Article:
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Witches of the Mount 1730

Tom Schneider. Tom Schneider, $9.99 (118p) ASIN B08YCYRRDN

A young reporter working for Benjamin Franklin’s Pennsylvania Gazette receives his first writing assignment in this clunky historical fiction novel, based on Franklin’s 1730 satirical piece, “A Witch Trial at Mount Holly.” Emmet, implied white, is sent to Mount Holly, N.J., to investigate claims of witchcraft. What he finds is a white town reluctant to share its secrets, and two young women living “with the Indians” who might not be what they appear. Setting out to discover whether the rumors of sheep citing scripture and pigs flying are true, Emmet faces violent attacks, an innkeeper who knows more than he lets on, and a mysterious well that may hold a long-dead witch’s spirit. When Emmet stumbles on the “witches”—one half-Lenni-Lenape, half-white; the other white with a Lenni-Lenape stepfather—dancing naked in the woods, he is mesmerized. As the trial nears, Emmet becomes determined to prove the allegations false. Though moments of tension and mystery are often cut short and dialogue feels anachronistic, Schneider weaves an eerie and at times thrilling story, supplemented by b&w photographs, drawings, and maps that provide an immersive experience. Ages 14–up. (Self-published)

Reviewed on 09/24/2021 | Details & Permalink

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A Whisper Came: A Cape Cod Mystery

Keith Yocum. Keith Yocum, $12.99 trade paper (250p) ISBN 978-0-9978708-8-6

At the start of this suspenseful mystery from Yocum (Miraflores—Memoir of a Young Spy), a charter boat captain on a fly-fishing outing off Chatham, Mass., comes across a floating object that turns out to be a woman’s corpse. The authorities struggle to ascertain the dead woman’s identity and whether she was a victim of foul play. The Boston Globe assigns metro reporter Stacie Davis, who has just had a bad breakup and is in no mood to go to the Cape, to the story. Finding solid information scarce, even after law enforcement deems the fatality suspicious, Stacie acquaints herself with the locals, whose ranks include a mystery author who’s hoping to get something to write about. She learns that the region is rife with ominous folklore, including a ghost, an abandoned fishing village that people fear to approach, and mooncussers, scoundrels who lure ships to their doom by pretending that the lights they carry belong to a lighthouse. Yocum matches a creepy atmosphere with fully realized characters. Hank Phillippi Ryan fans will hope to see more of Davis. (Self-published)

Reviewed on 09/24/2021 | Details & Permalink

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Cursed by Death

Melissa Marr. MM INK, $15.99 trade paper (308p) ISBN 978-1-953909-00-8

Bestseller Marr returns to the world of 2011’s Graveminder with this equally quirky but uneven follow-up, which picks up where the first book left off but still manages to be accessible for newcomers. Unbeknownst to most townsfolk, the dead of Claysville occasionally wake and attack the living thanks to a curse placed on the small town centuries ago. Rebekkah Barrow and Byron Montgomery have finally accepted their roles as Claysville’s Graveminder and Undertaker, respectively, the mandated caretakers to the town’s Hungry Dead. Meanwhile, Rebekkah’s friend Amity Blue, still reeling from the death of her sister, Bonnie Jean, starts to question things she’d previously accepted about Claysville: Why does no one ever get sick? And why is it that no one born there ever leaves? Her pursuit of answers floods her with half-formed, headache-inducing memories and thrusts her into Rebekkah’s hidden world as she learns the dark truth of Claysville’s curse. The blurred line between life and death somewhat lowers the stakes, and the worldbuilding leaves many questions unanswered. The saving grace is Marr’s skillful hand at crafting fascinating, multilayered characters. Series fans will be delighted to revisit Marr’s colorful cast but may hope for more action and clarity in future installments. (Self-published)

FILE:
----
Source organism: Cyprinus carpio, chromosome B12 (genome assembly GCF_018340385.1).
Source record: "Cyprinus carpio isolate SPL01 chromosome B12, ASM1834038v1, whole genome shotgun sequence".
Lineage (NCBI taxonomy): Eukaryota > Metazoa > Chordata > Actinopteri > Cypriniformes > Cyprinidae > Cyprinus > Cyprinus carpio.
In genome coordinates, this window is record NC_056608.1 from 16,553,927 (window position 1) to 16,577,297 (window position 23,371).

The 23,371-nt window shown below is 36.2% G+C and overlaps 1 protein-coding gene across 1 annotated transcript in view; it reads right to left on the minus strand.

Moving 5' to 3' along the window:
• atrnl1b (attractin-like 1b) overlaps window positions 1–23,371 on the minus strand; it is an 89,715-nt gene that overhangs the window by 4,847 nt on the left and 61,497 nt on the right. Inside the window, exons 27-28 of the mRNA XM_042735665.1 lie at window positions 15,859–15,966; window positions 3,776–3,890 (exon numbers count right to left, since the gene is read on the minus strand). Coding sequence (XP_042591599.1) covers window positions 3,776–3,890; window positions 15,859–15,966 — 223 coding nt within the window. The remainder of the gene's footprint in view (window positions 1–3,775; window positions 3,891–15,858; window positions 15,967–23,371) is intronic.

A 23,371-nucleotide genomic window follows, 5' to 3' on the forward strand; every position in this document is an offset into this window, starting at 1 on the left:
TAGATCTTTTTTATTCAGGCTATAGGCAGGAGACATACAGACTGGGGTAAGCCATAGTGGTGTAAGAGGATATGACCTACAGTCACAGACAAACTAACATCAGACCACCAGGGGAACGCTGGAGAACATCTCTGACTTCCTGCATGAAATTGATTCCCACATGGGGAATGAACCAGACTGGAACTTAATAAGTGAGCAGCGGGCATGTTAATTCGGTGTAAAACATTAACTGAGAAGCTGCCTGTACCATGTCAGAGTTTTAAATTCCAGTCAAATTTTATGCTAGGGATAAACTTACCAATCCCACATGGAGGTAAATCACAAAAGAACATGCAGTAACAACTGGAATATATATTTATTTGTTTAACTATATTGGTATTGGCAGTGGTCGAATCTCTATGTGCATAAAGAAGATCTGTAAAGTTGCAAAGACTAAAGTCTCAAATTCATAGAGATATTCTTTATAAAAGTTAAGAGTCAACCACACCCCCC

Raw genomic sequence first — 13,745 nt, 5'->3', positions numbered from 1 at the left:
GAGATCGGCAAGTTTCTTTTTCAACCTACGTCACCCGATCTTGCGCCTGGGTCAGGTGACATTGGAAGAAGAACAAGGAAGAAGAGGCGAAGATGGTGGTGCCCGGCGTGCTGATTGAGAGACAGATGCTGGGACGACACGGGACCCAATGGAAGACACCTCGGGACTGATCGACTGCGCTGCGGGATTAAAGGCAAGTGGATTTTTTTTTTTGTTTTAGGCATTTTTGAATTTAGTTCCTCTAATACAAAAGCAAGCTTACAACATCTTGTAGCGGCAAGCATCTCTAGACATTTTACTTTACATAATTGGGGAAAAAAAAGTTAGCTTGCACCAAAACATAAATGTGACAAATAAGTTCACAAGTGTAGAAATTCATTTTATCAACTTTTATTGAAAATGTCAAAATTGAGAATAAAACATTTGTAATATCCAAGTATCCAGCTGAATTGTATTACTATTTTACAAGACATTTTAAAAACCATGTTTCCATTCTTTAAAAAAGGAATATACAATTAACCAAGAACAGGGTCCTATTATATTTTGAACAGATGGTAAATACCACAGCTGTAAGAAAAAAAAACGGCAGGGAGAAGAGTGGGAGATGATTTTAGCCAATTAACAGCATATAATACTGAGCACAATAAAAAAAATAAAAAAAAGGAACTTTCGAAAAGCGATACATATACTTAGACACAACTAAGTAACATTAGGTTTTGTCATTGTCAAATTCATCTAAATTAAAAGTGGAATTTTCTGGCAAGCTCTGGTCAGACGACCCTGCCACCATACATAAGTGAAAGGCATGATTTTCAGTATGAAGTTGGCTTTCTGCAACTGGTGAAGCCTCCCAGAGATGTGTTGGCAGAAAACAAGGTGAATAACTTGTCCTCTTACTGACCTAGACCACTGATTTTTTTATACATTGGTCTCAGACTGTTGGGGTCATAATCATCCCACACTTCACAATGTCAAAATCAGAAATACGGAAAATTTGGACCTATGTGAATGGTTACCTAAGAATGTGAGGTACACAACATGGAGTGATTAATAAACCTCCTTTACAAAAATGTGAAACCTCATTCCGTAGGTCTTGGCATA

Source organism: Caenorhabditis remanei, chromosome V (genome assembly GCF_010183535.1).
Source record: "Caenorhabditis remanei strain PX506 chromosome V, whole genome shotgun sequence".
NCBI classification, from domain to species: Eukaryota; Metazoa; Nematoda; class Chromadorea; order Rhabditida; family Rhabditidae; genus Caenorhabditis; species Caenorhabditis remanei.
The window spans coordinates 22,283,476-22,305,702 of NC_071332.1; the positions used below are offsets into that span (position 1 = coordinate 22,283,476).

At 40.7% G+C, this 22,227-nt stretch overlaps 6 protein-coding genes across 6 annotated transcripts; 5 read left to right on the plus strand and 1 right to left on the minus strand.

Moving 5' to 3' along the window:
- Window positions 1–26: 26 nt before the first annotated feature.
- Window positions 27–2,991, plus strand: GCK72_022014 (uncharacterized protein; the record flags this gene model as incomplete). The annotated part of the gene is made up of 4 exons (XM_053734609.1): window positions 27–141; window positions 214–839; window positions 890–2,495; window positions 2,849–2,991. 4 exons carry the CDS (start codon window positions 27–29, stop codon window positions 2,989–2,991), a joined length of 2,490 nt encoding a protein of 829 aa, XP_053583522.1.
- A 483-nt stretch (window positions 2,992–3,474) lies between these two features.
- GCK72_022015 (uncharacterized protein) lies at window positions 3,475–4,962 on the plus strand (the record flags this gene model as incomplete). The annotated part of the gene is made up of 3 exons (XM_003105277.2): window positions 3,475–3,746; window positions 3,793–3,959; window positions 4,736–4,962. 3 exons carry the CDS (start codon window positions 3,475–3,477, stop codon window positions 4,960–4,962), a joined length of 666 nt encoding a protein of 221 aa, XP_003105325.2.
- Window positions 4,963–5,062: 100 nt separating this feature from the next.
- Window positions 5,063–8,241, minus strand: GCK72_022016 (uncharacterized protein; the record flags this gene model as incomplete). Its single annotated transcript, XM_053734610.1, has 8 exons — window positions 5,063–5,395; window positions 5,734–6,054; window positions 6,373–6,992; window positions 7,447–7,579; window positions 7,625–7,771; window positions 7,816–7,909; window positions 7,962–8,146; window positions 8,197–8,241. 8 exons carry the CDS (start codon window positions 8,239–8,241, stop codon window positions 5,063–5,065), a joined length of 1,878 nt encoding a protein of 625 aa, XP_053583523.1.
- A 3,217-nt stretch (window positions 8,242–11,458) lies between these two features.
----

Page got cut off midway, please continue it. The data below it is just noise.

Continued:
Reviewed on 09/24/2021 | Details & Permalink

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Dream of the White Stallion

Julia Oliver. Page, $15.95 trade paper (240p) ISBN 978-1-64544-526-5

Oliver delights in this breezy chronicle of a clever woman surviving the harsh realities of early 18th-century England. Since childhood, Kathryn Alexander has been tormented by dreams of a white stallion. As daughter of Patrick, an Irish Catholic immigrant, and Anne Marie, a disowned aristocratic Protestant English mother, Kathryn is ostracized and bullied, as is the rest of her family. Kathryn shares her love of horses with Patrick, who makes harnesses, trains horses, and provides veterinary healing. There’s no unifying thread, but there is plenty of drama as Patrick’s apprentice Billy attempts to rape Kathryn, Patrick fires him, and he threatens the family. Meanwhile, Kathryn has her eye on handsome Viscount William Stanley, but when Patrick is found dead and her prized white filly Snowflake is stolen, she must do whatever it takes to feed and tend to her consumptive mother. Oliver follows Kathryn from childhood to young womanhood with insights on the era’s class struggle and daily life, as well as detailed descriptions of horse breeding, training, and racing. Fans of historical drama will be hooked. (Self-published)

Reviewed on 09/24/2021 | Details & Permalink

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The Safekeeper

Esther Archer Lakhani. Bowker, $9.99 (188p) ISBN 978-1-73587-821-8

A sentient house named Gigi, an interesting play on alien invasion, and a resourceful heroine who learns she has a special connection to all of it distinguish this creative debut from Lakhani. Sophomore Macy Steward, 15, who has reddish-brown hair and dark blue eyes, lives with her parents at the Greenmont Grith Retreat Center in Las Aves, Calif., where they host vacationing aliens who temporarily take over the bodies of compounders—humans with a bit of alien genetic makeup. When a strange, black-haired, hazel-eyed new senior, Nick Pendigon, arrives at Las Aves High with too many questions, Macy must determine what he knows and whether he is a threat to the five offworlders at the Center. While the visitors adjust to their borrowed bodies, Macy must come to terms with Gigi’s sudden revelation of communicative abilities—and simultaneously, Macy’s identity as the Center’s Safekeeper. An alien assassination team, a missing “unofficial ‘guard crow’ ” named Clio, and Nick’s mysterious background compound Macy’s problems. The book’s short length inhibits character development, but Lakhani’s worldbuilding and vivid cast bolster a fun series starter for those seeking a fresh speculative twist. Ages 12–up. (Self-published)